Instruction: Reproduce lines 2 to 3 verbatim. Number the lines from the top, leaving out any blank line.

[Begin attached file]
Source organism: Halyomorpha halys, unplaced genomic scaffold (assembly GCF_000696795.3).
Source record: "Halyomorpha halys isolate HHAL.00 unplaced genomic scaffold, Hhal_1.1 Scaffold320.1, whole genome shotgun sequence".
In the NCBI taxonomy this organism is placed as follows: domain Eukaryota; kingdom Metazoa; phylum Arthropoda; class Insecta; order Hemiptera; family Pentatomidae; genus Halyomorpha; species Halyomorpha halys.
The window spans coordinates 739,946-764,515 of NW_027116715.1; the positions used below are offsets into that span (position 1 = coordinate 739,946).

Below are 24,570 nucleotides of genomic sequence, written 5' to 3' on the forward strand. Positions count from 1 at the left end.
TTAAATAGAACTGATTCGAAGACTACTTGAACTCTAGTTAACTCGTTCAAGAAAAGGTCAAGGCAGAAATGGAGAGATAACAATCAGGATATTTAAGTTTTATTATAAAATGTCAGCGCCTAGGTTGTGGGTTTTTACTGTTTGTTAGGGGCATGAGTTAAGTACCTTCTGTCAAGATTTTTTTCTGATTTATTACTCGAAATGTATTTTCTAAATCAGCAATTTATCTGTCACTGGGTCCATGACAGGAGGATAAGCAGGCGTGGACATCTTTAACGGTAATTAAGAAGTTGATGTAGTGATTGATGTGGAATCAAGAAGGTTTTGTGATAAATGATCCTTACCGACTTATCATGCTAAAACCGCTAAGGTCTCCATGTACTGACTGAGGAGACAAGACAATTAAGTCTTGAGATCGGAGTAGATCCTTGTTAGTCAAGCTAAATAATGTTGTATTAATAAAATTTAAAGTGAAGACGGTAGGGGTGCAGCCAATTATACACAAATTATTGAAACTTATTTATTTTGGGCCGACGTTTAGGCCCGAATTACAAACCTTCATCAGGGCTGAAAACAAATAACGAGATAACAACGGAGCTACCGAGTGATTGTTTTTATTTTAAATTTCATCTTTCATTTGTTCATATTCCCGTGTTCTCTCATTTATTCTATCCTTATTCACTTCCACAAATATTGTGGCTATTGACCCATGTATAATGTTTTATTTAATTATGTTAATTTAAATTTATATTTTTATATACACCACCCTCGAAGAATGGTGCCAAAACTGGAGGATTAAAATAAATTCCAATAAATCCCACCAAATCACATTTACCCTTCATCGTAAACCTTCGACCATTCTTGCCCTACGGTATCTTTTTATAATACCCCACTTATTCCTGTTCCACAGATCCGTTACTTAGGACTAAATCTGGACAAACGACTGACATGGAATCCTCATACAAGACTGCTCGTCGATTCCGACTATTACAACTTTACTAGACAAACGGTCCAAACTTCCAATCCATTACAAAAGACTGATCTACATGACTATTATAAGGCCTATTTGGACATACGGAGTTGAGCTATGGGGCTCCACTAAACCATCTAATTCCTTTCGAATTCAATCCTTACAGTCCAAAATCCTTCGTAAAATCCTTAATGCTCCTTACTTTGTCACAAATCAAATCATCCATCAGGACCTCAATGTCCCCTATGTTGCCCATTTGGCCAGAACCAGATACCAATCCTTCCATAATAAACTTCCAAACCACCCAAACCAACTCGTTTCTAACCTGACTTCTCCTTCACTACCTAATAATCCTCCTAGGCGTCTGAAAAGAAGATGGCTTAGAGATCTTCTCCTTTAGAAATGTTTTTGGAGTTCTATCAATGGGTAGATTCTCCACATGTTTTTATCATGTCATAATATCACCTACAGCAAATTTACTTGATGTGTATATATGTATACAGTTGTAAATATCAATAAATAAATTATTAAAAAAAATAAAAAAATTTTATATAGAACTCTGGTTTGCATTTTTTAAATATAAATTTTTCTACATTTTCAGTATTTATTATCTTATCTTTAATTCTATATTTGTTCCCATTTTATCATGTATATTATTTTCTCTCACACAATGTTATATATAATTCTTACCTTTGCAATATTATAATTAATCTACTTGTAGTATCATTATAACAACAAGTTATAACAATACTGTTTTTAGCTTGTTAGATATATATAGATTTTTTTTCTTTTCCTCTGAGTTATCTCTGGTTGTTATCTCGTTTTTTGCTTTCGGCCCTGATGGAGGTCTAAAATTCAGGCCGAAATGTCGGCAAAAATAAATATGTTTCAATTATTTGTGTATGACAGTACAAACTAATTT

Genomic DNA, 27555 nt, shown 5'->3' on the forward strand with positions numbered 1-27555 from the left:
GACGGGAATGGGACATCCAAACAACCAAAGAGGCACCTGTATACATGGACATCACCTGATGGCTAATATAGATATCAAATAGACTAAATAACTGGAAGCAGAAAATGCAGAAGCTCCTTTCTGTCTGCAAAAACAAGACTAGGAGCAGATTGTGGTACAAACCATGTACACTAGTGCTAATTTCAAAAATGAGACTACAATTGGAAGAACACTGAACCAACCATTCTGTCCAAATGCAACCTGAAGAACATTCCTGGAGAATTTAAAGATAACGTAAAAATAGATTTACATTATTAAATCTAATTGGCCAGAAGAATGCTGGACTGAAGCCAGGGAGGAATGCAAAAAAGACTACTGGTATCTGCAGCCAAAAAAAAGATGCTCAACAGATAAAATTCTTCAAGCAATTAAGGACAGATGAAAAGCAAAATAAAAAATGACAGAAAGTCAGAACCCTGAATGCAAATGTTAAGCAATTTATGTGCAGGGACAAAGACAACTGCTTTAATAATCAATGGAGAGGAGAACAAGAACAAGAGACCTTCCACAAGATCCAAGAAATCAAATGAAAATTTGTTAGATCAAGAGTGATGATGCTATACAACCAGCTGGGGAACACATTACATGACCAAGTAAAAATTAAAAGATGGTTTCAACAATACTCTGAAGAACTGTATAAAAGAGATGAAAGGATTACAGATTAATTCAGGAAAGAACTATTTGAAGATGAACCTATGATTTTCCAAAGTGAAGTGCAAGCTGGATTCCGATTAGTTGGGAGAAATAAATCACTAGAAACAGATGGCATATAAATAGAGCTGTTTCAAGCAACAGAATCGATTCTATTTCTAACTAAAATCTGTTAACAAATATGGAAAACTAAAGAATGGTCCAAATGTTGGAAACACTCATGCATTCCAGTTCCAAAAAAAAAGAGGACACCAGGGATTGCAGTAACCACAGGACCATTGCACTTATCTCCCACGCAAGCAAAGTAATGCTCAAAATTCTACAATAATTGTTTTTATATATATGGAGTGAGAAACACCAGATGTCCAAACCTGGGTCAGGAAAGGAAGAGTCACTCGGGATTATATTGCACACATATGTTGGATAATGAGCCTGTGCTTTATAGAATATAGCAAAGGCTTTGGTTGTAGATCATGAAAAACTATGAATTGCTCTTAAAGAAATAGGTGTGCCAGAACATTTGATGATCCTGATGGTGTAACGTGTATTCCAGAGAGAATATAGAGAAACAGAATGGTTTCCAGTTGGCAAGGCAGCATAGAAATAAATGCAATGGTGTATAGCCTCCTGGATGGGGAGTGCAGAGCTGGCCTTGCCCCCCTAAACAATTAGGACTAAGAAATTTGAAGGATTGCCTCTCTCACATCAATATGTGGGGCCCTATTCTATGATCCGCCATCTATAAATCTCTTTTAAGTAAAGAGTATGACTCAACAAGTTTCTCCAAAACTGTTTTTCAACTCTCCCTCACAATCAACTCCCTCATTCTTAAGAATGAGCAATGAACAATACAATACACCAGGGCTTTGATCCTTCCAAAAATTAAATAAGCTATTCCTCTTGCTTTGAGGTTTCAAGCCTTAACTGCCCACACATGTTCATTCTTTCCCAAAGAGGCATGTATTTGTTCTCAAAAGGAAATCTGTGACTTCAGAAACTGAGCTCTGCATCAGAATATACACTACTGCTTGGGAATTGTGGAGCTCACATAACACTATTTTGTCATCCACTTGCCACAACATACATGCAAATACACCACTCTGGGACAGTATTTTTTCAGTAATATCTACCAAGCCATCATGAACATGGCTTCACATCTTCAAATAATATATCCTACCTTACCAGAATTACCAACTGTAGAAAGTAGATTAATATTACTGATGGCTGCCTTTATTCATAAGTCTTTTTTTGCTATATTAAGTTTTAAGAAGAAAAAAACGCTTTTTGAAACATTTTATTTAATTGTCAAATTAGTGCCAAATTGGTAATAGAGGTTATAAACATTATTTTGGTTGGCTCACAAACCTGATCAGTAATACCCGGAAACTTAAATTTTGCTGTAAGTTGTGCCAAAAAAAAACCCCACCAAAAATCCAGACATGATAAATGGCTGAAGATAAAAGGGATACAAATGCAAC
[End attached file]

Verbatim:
Source record: "Halyomorpha halys isolate HHAL.00 unplaced genomic scaffold, Hhal_1.1 Scaffold320.1, whole genome shotgun sequence".
In the NCBI taxonomy this organism is placed as follows: domain Eukaryota; kingdom Metazoa; phylum Arthropoda; class Insecta; order Hemiptera; family Pentatomidae; genus Halyomorpha; species Halyomorpha halys.